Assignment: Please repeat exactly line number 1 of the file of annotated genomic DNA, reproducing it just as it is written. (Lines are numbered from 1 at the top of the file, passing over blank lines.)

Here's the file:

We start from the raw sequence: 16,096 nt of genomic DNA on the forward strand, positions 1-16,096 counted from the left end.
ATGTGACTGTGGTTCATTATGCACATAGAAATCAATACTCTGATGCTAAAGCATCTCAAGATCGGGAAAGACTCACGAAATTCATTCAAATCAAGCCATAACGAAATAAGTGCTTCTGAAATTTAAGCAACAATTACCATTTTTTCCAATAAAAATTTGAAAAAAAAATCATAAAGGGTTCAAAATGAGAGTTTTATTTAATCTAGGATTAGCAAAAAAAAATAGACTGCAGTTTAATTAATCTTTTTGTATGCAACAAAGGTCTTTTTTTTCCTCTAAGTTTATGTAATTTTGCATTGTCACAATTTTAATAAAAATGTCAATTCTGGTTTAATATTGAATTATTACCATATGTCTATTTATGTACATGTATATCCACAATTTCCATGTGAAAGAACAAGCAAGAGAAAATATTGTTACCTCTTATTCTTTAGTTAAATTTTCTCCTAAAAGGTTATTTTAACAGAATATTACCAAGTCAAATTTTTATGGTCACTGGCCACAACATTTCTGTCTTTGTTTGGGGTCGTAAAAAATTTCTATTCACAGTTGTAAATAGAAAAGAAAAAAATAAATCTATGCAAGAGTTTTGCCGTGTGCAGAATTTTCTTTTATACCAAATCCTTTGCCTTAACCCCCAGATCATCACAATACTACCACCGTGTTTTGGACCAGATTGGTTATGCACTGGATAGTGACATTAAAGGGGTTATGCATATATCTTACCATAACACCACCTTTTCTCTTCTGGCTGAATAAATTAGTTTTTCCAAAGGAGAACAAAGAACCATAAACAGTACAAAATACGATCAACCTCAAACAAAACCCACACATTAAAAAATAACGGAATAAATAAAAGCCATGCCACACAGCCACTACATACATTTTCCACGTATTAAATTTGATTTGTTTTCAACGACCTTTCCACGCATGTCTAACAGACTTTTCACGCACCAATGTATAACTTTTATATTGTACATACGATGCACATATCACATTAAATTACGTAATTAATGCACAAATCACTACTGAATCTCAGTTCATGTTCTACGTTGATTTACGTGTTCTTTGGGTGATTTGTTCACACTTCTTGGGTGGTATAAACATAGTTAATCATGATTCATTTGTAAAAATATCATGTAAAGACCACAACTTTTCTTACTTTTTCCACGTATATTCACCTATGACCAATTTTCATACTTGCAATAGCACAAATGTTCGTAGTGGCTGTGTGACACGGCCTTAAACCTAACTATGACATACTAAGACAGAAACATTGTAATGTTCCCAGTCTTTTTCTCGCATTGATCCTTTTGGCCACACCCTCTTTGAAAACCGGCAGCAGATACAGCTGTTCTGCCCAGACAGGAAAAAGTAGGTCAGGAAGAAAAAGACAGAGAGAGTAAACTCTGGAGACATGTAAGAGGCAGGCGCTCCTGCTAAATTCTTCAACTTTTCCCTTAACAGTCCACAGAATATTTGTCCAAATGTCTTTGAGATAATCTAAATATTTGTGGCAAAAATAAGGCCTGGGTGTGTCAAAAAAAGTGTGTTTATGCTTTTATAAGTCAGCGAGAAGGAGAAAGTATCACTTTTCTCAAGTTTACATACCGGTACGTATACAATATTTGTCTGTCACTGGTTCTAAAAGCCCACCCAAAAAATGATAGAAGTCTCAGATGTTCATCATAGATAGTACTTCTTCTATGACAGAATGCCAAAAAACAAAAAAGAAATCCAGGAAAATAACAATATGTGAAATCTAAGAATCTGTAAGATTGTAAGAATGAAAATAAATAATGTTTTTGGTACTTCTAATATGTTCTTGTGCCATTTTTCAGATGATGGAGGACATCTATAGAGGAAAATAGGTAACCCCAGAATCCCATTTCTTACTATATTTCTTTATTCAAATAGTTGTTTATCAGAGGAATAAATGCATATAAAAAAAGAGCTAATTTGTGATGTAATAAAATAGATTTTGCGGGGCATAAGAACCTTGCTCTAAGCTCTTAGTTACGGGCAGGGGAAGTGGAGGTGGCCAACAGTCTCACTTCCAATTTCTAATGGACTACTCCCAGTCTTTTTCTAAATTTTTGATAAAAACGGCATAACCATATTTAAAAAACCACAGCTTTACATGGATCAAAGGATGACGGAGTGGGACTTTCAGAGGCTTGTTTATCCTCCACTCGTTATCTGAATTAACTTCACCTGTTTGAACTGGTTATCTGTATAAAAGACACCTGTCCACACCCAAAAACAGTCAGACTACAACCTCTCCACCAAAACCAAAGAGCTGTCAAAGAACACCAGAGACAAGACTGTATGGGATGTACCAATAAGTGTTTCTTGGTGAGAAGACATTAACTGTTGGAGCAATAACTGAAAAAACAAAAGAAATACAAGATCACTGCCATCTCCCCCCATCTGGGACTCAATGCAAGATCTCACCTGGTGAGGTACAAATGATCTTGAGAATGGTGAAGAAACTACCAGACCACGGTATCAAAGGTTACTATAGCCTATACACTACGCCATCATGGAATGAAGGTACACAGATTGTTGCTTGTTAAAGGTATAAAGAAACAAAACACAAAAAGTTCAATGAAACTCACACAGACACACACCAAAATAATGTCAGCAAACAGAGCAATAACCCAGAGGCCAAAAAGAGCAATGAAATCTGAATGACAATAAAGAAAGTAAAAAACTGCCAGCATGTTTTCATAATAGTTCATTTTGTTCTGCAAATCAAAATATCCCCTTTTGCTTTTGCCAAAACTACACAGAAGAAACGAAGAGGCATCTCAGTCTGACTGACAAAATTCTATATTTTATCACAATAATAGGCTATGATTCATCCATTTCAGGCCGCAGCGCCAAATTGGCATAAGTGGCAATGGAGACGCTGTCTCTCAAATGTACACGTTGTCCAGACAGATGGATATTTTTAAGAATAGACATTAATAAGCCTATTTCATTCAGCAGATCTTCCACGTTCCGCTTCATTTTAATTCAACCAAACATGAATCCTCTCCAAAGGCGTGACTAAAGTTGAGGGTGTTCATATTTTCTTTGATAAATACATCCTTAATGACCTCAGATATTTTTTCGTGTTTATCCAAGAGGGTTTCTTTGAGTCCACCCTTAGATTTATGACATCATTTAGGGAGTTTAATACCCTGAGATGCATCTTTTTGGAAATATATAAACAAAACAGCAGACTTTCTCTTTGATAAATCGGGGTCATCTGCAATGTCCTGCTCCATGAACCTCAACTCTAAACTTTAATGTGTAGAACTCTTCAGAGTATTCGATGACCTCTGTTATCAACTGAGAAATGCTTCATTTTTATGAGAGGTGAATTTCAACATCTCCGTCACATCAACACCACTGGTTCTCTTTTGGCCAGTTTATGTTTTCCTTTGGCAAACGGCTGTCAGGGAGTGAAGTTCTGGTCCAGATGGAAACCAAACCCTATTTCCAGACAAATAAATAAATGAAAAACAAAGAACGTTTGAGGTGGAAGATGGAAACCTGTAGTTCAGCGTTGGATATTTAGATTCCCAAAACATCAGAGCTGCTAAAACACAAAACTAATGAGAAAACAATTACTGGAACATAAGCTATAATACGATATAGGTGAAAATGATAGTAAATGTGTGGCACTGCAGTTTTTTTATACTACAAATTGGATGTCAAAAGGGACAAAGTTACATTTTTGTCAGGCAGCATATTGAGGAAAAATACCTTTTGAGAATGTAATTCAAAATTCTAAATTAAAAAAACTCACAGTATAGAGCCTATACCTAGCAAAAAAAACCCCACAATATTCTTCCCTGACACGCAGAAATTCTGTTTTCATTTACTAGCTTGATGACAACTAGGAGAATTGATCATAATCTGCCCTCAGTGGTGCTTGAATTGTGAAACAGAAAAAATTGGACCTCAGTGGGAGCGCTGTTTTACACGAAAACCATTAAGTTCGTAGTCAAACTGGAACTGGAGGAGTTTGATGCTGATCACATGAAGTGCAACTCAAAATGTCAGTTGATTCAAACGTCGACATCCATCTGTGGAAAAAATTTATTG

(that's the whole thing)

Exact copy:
We start from the raw sequence: 16,096 nt of genomic DNA on the forward strand, positions 1-16,096 counted from the left end.